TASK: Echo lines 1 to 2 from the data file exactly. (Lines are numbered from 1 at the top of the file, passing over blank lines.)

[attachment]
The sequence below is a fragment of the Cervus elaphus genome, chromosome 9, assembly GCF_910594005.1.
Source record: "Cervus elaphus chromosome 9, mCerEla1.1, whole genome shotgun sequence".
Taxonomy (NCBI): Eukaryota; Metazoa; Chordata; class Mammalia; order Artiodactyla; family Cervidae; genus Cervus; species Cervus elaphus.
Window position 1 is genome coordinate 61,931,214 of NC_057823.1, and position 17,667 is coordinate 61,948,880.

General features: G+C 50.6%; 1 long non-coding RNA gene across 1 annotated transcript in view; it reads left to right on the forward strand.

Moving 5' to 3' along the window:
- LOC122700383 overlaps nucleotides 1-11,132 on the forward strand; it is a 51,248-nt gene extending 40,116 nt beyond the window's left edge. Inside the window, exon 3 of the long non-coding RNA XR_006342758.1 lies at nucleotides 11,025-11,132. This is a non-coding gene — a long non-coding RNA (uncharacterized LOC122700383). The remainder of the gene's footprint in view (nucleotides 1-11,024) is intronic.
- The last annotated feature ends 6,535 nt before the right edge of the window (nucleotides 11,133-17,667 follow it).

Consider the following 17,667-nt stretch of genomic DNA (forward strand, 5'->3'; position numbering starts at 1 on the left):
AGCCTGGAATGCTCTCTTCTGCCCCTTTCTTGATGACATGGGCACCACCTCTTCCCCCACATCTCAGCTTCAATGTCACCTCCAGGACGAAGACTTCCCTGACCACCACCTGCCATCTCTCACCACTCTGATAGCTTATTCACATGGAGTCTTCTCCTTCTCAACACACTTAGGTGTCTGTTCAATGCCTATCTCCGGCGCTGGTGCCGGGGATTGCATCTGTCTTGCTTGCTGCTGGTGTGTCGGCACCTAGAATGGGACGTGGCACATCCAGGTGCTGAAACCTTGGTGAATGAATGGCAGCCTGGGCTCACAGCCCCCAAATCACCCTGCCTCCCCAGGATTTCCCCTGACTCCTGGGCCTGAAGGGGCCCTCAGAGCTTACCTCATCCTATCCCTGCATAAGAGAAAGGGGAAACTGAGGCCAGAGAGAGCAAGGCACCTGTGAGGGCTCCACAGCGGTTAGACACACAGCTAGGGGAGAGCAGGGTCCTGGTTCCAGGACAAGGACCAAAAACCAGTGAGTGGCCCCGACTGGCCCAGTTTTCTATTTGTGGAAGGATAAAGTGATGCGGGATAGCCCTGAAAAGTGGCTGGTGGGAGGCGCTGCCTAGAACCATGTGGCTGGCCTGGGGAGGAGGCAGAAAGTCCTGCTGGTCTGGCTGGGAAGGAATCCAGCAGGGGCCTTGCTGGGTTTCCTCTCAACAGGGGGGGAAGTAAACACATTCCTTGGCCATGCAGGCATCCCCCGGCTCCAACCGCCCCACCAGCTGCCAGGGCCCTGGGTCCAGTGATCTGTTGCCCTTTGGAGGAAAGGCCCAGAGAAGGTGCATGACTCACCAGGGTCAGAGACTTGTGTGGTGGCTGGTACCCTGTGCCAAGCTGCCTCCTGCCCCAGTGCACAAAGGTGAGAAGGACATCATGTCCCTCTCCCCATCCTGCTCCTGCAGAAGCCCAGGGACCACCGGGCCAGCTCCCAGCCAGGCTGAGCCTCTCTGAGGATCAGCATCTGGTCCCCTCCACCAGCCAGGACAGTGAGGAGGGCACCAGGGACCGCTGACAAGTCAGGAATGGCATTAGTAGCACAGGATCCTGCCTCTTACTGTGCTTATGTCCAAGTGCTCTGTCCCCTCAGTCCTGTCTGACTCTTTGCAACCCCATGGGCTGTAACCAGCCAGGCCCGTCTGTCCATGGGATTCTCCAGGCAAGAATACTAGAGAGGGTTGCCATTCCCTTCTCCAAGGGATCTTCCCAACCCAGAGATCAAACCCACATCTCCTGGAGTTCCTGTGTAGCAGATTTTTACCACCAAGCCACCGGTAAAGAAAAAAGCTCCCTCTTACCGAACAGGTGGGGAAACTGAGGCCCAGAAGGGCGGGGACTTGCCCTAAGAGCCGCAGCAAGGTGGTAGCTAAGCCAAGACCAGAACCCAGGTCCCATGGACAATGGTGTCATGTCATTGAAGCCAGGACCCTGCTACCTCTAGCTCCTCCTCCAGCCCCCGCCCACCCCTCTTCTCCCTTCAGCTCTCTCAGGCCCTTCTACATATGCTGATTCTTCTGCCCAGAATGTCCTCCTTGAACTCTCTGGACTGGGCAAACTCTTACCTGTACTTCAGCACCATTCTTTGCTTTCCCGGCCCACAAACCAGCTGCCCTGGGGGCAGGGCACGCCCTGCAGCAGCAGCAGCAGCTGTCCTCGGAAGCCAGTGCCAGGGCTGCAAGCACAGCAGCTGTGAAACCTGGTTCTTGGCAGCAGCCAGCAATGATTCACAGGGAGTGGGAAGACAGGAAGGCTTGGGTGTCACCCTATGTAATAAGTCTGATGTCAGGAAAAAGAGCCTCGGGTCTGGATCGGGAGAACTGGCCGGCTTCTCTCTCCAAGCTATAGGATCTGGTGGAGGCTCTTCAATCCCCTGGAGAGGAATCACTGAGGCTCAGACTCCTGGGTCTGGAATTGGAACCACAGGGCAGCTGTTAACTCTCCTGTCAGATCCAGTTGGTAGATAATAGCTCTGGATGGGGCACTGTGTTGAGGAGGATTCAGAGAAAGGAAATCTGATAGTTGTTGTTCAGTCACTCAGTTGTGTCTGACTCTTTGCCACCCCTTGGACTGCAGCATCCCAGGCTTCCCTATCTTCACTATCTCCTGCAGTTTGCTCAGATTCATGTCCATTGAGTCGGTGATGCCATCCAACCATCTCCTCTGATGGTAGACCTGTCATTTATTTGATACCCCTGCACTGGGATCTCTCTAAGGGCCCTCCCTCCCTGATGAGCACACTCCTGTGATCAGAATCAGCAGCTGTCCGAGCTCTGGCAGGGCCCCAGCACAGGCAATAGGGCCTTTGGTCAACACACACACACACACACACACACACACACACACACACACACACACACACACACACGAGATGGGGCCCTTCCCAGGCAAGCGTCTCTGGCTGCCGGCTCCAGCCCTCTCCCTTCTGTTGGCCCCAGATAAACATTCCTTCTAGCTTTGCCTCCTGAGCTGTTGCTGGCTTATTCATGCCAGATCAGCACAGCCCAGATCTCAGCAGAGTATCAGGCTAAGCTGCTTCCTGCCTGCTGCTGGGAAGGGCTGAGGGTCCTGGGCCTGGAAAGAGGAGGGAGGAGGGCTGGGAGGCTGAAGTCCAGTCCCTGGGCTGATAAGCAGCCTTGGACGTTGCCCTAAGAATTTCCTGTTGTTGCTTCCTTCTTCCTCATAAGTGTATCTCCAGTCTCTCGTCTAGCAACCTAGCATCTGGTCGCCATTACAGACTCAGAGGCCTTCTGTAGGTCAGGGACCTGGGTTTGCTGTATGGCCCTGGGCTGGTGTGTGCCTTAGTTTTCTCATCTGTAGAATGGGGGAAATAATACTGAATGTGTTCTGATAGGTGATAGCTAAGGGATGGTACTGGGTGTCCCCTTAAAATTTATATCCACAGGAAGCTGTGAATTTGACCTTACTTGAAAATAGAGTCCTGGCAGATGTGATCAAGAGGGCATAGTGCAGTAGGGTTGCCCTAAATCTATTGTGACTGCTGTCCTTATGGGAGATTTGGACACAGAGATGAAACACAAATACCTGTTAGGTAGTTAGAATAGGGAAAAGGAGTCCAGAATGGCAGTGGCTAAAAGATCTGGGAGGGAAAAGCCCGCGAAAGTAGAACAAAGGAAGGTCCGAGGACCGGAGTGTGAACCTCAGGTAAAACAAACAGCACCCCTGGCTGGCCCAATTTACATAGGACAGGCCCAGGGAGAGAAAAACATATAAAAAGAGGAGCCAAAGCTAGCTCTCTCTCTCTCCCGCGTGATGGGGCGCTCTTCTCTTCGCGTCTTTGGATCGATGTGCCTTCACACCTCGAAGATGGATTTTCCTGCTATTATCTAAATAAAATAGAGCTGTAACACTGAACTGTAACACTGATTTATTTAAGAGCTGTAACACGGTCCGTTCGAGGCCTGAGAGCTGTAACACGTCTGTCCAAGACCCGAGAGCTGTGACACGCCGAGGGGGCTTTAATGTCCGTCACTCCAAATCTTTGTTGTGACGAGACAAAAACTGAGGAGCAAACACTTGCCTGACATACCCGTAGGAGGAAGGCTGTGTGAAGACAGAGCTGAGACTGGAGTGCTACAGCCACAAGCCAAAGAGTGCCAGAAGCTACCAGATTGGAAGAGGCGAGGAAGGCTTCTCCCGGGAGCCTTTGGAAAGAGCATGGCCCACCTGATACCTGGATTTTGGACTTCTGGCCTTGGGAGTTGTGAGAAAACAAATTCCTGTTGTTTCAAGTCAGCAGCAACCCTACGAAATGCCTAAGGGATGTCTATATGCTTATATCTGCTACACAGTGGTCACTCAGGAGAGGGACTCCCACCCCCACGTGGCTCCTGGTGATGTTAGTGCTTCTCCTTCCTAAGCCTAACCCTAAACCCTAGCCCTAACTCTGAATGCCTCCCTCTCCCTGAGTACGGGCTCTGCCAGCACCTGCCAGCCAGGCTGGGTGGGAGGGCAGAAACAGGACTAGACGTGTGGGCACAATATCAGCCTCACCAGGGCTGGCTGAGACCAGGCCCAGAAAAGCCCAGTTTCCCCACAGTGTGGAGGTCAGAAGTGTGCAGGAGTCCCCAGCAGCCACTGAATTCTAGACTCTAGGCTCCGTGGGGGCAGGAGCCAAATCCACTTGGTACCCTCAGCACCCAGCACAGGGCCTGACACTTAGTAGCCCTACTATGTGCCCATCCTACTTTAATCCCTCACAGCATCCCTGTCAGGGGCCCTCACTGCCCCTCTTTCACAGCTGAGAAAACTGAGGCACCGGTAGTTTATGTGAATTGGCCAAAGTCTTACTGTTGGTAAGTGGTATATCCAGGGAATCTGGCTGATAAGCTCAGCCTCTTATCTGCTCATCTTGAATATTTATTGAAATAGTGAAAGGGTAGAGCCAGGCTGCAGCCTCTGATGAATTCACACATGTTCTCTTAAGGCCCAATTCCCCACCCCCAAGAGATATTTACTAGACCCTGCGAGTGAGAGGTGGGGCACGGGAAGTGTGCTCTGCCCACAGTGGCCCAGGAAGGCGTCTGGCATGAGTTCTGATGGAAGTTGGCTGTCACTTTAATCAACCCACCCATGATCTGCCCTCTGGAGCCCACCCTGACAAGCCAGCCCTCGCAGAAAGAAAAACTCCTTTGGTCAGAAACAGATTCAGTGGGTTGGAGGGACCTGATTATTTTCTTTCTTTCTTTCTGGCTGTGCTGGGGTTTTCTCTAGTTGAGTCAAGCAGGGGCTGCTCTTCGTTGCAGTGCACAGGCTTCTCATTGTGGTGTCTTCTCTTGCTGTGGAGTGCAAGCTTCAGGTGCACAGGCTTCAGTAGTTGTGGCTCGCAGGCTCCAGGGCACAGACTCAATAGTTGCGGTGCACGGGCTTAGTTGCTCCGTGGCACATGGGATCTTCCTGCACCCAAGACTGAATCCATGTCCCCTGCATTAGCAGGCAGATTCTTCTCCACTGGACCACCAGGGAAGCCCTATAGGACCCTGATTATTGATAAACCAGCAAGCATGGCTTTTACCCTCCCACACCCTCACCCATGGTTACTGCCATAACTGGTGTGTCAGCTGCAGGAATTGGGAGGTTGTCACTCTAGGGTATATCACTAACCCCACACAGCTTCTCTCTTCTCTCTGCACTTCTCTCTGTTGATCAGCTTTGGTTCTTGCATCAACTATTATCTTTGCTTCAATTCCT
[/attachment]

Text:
The sequence below is a fragment of the Cervus elaphus genome, chromosome 9, assembly GCF_910594005.1.
Source record: "Cervus elaphus chromosome 9, mCerEla1.1, whole genome shotgun sequence".